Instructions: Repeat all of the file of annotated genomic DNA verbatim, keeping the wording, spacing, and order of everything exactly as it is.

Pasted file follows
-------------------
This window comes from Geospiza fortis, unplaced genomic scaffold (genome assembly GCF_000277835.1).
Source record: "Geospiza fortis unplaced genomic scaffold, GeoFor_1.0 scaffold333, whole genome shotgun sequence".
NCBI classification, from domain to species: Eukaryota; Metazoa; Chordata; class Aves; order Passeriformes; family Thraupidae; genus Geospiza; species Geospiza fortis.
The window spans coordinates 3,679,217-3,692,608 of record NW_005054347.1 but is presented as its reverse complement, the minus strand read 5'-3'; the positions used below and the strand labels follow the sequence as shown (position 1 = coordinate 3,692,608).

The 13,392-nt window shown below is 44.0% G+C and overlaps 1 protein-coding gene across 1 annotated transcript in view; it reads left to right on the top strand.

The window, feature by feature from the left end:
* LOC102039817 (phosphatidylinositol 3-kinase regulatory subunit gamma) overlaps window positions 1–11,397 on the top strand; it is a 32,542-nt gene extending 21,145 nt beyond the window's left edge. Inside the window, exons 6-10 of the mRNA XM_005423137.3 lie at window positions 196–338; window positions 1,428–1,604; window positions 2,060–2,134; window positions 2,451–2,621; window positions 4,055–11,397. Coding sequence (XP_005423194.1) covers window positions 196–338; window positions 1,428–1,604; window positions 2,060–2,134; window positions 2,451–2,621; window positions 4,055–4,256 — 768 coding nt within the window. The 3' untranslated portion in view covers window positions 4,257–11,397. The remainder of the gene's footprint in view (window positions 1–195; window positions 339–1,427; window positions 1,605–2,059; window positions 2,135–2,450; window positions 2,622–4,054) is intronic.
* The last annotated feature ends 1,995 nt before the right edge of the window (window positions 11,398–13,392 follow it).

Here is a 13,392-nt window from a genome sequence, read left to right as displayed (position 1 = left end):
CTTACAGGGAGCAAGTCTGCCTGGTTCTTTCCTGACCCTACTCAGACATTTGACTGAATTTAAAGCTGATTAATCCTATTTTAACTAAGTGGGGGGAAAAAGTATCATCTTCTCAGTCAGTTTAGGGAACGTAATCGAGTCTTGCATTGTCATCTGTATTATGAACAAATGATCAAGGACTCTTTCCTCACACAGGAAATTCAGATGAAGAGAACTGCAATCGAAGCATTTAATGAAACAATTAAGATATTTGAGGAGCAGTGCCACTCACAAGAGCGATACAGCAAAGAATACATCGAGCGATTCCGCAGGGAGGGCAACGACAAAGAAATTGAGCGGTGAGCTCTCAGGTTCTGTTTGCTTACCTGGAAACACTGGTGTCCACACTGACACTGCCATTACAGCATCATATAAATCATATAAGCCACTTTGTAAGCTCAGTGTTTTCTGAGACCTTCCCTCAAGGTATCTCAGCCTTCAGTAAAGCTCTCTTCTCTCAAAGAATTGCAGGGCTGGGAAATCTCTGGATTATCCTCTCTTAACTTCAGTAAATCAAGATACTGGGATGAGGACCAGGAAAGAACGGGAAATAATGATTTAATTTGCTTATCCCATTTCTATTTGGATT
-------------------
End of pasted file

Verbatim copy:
This window comes from Geospiza fortis, unplaced genomic scaffold (genome assembly GCF_000277835.1).
Source record: "Geospiza fortis unplaced genomic scaffold, GeoFor_1.0 scaffold333, whole genome shotgun sequence".
NCBI classification, from domain to species: Eukaryota; Metazoa; Chordata; class Aves; order Passeriformes; family Thraupidae; genus Geospiza; species Geospiza fortis.
The window spans coordinates 3,679,217-3,692,608 of record NW_005054347.1 but is presented as its reverse complement, the minus strand read 5'-3'; the positions used below and the strand labels follow the sequence as shown (position 1 = coordinate 3,692,608).

The 13,392-nt window shown below is 44.0% G+C and overlaps 1 protein-coding gene across 1 annotated transcript in view; it reads left to right on the top strand.

The window, feature by feature from the left end:
* LOC102039817 (phosphatidylinositol 3-kinase regulatory subunit gamma) overlaps window positions 1–11,397 on the top strand; it is a 32,542-nt gene extending 21,145 nt beyond the window's left edge. Inside the window, exons 6-10 of the mRNA XM_005423137.3 lie at window positions 196–338; window positions 1,428–1,604; window positions 2,060–2,134; window positions 2,451–2,621; window positions 4,055–11,397. Coding sequence (XP_005423194.1) covers window positions 196–338; window positions 1,428–1,604; window positions 2,060–2,134; window positions 2,451–2,621; window positions 4,055–4,256 — 768 coding nt within the window. The 3' untranslated portion in view covers window positions 4,257–11,397. The remainder of the gene's footprint in view (window positions 1–195; window positions 339–1,427; window positions 1,605–2,059; window positions 2,135–2,450; window positions 2,622–4,054) is intronic.
* The last annotated feature ends 1,995 nt before the right edge of the window (window positions 11,398–13,392 follow it).

Here is a 13,392-nt window from a genome sequence, read left to right as displayed (position 1 = left end):
CTTACAGGGAGCAAGTCTGCCTGGTTCTTTCCTGACCCTACTCAGACATTTGACTGAATTTAAAGCTGATTAATCCTATTTTAACTAAGTGGGGGGAAAAAGTATCATCTTCTCAGTCAGTTTAGGGAACGTAATCGAGTCTTGCATTGTCATCTGTATTATGAACAAATGATCAAGGACTCTTTCCTCACACAGGAAATTCAGATGAAGAGAACTGCAATCGAAGCATTTAATGAAACAATTAAGATATTTGAGGAGCAGTGCCACTCACAAGAGCGATACAGCAAAGAATACATCGAGCGATTCCGCAGGGAGGGCAACGACAAAGAAATTGAGCGGTGAGCTCTCAGGTTCTGTTTGCTTACCTGGAAACACTGGTGTCCACACTGACACTGCCATTACAGCATCATATAAATCATATAAGCCACTTTGTAAGCTCAGTGTTTTCTGAGACCTTCCCTCAAGGTATCTCAGCCTTCAGTAAAGCTCTCTTCTCTCAAAGAATTGCAGGGCTGGGAAATCTCTGGATTATCCTCTCTTAACTTCAGTAAATCAAGATACTGGGATGAGGACCAGGAAAGAACGGGAAATAATGATTTAATTTGCTTATCCCATTTCTATTTGGATT